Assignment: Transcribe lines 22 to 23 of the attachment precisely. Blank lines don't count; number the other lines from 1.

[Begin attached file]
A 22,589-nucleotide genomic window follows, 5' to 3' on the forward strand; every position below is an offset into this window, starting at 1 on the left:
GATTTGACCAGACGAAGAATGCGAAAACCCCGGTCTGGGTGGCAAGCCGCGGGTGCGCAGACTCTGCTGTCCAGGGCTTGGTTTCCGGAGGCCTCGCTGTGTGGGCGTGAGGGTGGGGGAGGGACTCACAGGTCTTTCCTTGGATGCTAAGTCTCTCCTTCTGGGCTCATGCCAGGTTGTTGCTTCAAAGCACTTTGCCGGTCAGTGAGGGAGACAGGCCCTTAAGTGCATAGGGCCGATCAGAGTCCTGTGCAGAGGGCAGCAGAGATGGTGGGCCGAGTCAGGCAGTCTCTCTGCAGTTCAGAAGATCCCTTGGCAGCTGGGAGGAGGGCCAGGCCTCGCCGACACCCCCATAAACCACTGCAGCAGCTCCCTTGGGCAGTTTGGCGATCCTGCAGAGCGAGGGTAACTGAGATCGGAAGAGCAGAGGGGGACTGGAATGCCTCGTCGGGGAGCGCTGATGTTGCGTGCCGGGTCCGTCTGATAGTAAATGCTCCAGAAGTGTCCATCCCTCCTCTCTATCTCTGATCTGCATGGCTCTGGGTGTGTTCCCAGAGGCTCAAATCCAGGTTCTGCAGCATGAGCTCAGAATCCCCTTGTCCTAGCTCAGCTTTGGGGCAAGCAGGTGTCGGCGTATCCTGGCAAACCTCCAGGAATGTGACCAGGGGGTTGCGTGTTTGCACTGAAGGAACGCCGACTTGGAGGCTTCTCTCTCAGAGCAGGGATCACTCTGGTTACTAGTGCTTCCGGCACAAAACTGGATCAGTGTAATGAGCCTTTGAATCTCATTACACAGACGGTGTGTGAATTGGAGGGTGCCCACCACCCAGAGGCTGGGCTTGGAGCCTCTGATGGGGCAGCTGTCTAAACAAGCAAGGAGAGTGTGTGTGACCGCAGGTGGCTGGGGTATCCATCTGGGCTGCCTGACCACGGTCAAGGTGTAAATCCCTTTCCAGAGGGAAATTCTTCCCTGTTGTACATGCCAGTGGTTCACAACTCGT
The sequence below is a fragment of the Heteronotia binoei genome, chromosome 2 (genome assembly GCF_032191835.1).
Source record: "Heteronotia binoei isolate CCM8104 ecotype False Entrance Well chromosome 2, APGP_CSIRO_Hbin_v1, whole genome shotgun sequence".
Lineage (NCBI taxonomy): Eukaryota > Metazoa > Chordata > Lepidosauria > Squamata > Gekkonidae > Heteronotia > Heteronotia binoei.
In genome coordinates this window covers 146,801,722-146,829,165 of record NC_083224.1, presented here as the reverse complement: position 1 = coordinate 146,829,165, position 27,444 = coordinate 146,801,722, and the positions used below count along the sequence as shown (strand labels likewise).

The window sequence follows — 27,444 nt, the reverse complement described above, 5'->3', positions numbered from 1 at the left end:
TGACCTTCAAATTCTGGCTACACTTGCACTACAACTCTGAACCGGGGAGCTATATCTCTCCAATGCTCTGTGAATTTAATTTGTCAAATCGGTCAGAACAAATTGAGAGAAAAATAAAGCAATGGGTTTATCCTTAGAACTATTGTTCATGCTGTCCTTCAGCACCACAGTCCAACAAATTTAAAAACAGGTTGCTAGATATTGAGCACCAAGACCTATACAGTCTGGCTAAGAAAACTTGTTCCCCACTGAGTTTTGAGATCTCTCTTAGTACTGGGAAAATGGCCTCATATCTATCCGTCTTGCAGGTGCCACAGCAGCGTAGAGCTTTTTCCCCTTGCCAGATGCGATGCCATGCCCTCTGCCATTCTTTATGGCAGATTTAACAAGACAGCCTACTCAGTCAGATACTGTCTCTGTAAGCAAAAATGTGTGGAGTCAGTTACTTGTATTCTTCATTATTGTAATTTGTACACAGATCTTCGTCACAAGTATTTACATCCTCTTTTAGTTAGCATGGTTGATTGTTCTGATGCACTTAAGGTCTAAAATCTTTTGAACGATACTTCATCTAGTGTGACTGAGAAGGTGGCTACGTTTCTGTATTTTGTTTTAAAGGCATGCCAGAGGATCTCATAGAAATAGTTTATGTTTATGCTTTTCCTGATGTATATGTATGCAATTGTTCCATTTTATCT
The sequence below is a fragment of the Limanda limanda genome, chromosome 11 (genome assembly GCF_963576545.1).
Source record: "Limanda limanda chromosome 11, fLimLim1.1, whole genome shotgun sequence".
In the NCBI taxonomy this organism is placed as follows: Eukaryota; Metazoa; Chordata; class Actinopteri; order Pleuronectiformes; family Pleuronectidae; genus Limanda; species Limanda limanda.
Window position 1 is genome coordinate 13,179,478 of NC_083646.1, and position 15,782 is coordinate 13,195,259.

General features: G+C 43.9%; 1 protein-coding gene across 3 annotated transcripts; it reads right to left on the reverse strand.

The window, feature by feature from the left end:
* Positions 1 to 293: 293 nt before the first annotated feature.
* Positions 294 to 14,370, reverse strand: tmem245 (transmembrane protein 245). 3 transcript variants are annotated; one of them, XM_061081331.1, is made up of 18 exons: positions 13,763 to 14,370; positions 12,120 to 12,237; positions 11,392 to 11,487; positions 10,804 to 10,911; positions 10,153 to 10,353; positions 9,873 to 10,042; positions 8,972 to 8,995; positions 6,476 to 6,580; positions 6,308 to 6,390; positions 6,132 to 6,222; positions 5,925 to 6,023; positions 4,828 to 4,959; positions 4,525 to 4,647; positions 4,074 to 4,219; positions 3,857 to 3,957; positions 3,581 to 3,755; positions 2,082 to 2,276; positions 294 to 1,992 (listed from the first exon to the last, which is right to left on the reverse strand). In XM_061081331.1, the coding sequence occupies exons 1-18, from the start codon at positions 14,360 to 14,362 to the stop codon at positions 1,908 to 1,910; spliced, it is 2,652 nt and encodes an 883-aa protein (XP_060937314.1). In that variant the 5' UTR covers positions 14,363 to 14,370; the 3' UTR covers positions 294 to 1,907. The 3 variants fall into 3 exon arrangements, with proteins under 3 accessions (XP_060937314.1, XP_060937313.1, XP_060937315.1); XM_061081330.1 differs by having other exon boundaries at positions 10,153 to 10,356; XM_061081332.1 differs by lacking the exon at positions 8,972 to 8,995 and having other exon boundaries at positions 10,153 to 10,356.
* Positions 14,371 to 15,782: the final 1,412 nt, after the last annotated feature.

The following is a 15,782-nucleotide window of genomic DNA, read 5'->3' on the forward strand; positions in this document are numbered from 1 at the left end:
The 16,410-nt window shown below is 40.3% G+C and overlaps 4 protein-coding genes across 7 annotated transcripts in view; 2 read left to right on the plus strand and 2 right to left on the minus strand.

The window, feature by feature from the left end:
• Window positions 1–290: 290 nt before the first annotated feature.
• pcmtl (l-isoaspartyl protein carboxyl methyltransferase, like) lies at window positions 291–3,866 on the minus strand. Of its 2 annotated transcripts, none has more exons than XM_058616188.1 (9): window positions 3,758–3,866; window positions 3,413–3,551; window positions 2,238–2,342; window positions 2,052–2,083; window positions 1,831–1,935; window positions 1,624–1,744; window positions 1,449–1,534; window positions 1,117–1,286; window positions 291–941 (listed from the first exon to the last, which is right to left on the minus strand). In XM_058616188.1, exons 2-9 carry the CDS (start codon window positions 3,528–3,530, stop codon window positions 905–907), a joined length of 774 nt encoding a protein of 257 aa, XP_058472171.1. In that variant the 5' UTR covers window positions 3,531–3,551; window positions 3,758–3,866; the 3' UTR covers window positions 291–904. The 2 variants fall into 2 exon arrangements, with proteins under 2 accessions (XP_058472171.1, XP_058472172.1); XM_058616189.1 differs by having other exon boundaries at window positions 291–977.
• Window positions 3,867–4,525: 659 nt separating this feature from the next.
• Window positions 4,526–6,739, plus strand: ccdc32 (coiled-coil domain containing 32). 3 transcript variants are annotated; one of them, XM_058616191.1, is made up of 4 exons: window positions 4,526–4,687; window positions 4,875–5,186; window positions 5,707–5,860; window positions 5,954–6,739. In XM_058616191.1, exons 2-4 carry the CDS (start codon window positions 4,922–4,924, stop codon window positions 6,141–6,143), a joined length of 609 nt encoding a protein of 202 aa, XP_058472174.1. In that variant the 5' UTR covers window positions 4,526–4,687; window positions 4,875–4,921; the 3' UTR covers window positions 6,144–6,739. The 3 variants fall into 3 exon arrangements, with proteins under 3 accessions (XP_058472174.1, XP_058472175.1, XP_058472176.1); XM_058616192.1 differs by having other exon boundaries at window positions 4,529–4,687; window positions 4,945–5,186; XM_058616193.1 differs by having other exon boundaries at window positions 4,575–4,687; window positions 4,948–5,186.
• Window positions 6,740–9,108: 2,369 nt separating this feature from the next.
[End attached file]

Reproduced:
• pcmtl (l-isoaspartyl protein carboxyl methyltransferase, like) lies at window positions 291–3,866 on the minus strand. Of its 2 annotated transcripts, none has more exons than XM_058616188.1 (9): window positions 3,758–3,866; window positions 3,413–3,551; window positions 2,238–2,342; window positions 2,052–2,083; window positions 1,831–1,935; window positions 1,624–1,744; window positions 1,449–1,534; window positions 1,117–1,286; window positions 291–941 (listed from the first exon to the last, which is right to left on the minus strand). In XM_058616188.1, exons 2-9 carry the CDS (start codon window positions 3,528–3,530, stop codon window positions 905–907), a joined length of 774 nt encoding a protein of 257 aa, XP_058472171.1. In that variant the 5' UTR covers window positions 3,531–3,551; window positions 3,758–3,866; the 3' UTR covers window positions 291–904. The 2 variants fall into 2 exon arrangements, with proteins under 2 accessions (XP_058472171.1, XP_058472172.1); XM_058616189.1 differs by having other exon boundaries at window positions 291–977.
• Window positions 3,867–4,525: 659 nt separating this feature from the next.